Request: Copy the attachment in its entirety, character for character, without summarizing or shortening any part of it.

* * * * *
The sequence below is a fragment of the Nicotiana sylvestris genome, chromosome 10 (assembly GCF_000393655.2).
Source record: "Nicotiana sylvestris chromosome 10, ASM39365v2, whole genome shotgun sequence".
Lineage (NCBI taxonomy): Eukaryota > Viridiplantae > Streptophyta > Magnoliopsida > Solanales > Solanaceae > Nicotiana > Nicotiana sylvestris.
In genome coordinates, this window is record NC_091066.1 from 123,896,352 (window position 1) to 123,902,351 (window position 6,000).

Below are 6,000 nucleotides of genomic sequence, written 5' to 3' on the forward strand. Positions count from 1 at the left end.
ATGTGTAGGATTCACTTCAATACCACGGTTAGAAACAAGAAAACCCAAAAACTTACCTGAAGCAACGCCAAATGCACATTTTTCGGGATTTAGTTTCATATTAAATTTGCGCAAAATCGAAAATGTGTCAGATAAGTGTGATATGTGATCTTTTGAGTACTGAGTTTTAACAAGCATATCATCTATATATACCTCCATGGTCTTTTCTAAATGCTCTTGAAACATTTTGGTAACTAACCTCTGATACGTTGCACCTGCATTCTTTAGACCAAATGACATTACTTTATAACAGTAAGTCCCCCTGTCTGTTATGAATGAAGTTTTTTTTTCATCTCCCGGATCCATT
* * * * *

The sequence below is a fragment of the Nicotiana sylvestris genome, chromosome 10 (assembly GCF_000393655.2).
Source record: "Nicotiana sylvestris chromosome 10, ASM39365v2, whole genome shotgun sequence".
Lineage (NCBI taxonomy): Eukaryota > Viridiplantae > Streptophyta > Magnoliopsida > Solanales > Solanaceae > Nicotiana > Nicotiana sylvestris.
In genome coordinates, this window is record NC_091066.1 from 123,896,352 (window position 1) to 123,902,351 (window position 6,000).

Below are 6,000 nucleotides of genomic sequence, written 5' to 3' on the forward strand. Positions count from 1 at the left end.
ATGTGTAGGATTCACTTCAATACCACGGTTAGAAACAAGAAAACCCAAAAACTTACCTGAAGCAACGCCAAATGCACATTTTTCGGGATTTAGTTTCATATTAAATTTGCGCAAAATCGAAAATGTGTCAGATAAGTGTGATATGTGATCTTTTGAGTACTGAGTTTTAACAAGCATATCATCTATATATACCTCCATGGTCTTTTCTAAATGCTCTTGAAACATTTTGGTAACTAACCTCTGATACGTTGCACCTGCATTCTTTAGACCAAATGACATTACTTTATAACAGTAAGTCCCCCTGTCTGTTATGAATGAAGTTTTTTTTTCATCTCCCGGATCCATT